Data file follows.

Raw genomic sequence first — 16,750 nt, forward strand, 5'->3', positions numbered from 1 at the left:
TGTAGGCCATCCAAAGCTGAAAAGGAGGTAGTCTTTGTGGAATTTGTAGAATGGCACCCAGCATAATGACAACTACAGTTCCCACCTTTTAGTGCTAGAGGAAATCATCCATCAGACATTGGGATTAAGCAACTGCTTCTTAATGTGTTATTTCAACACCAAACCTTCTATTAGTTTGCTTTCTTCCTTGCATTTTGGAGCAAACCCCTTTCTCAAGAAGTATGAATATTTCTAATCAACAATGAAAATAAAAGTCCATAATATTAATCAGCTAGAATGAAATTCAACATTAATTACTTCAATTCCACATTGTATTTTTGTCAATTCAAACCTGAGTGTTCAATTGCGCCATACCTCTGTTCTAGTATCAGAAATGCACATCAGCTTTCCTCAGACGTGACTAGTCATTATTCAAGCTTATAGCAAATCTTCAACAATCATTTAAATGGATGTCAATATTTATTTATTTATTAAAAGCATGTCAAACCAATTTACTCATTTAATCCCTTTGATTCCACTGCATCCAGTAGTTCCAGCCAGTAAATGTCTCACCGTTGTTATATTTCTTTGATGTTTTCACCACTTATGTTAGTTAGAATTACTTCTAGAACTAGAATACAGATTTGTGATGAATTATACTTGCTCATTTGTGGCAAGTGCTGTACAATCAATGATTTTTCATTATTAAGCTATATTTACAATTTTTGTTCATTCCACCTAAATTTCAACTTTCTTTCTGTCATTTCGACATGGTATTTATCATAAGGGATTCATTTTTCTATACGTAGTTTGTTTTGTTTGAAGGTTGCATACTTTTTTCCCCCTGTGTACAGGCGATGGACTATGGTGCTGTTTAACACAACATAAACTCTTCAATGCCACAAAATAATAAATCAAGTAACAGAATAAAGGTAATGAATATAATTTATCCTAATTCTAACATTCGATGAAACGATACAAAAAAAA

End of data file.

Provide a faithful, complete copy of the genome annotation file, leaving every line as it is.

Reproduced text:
Raw genomic sequence first — 16,750 nt, forward strand, 5'->3', positions numbered from 1 at the left:
TGTAGGCCATCCAAAGCTGAAAAGGAGGTAGTCTTTGTGGAATTTGTAGAATGGCACCCAGCATAATGACAACTACAGTTCCCACCTTTTAGTGCTAGAGGAAATCATCCATCAGACATTGGGATTAAGCAACTGCTTCTTAATGTGTTATTTCAACACCAAACCTTCTATTAGTTTGCTTTCTTCCTTGCATTTTGGAGCAAACCCCTTTCTCAAGAAGTATGAATATTTCTAATCAACAATGAAAATAAAAGTCCATAATATTAATCAGCTAGAATGAAATTCAACATTAATTACTTCAATTCCACATTGTATTTTTGTCAATTCAAACCTGAGTGTTCAATTGCGCCATACCTCTGTTCTAGTATCAGAAATGCACATCAGCTTTCCTCAGACGTGACTAGTCATTATTCAAGCTTATAGCAAATCTTCAACAATCATTTAAATGGATGTCAATATTTATTTATTTATTAAAAGCATGTCAAACCAATTTACTCATTTAATCCCTTTGATTCCACTGCATCCAGTAGTTCCAGCCAGTAAATGTCTCACCGTTGTTATATTTCTTTGATGTTTTCACCACTTATGTTAGTTAGAATTACTTCTAGAACTAGAATACAGATTTGTGATGAATTATACTTGCTCATTTGTGGCAAGTGCTGTACAATCAATGATTTTTCATTATTAAGCTATATTTACAATTTTTGTTCATTCCACCTAAATTTCAACTTTCTTTCTGTCATTTCGACATGGTATTTATCATAAGGGATTCATTTTTCTATACGTAGTTTGTTTTGTTTGAAGGTTGCATACTTTTTTCCCCCTGTGTACAGGCGATGGACTATGGTGCTGTTTAACACAACATAAACTCTTCAATGCCACAAAATAATAAATCAAGTAACAGAATAAAGGTAATGAATATAATTTATCCTAATTCTAACATTCGATGAAACGATACAAAAAAAA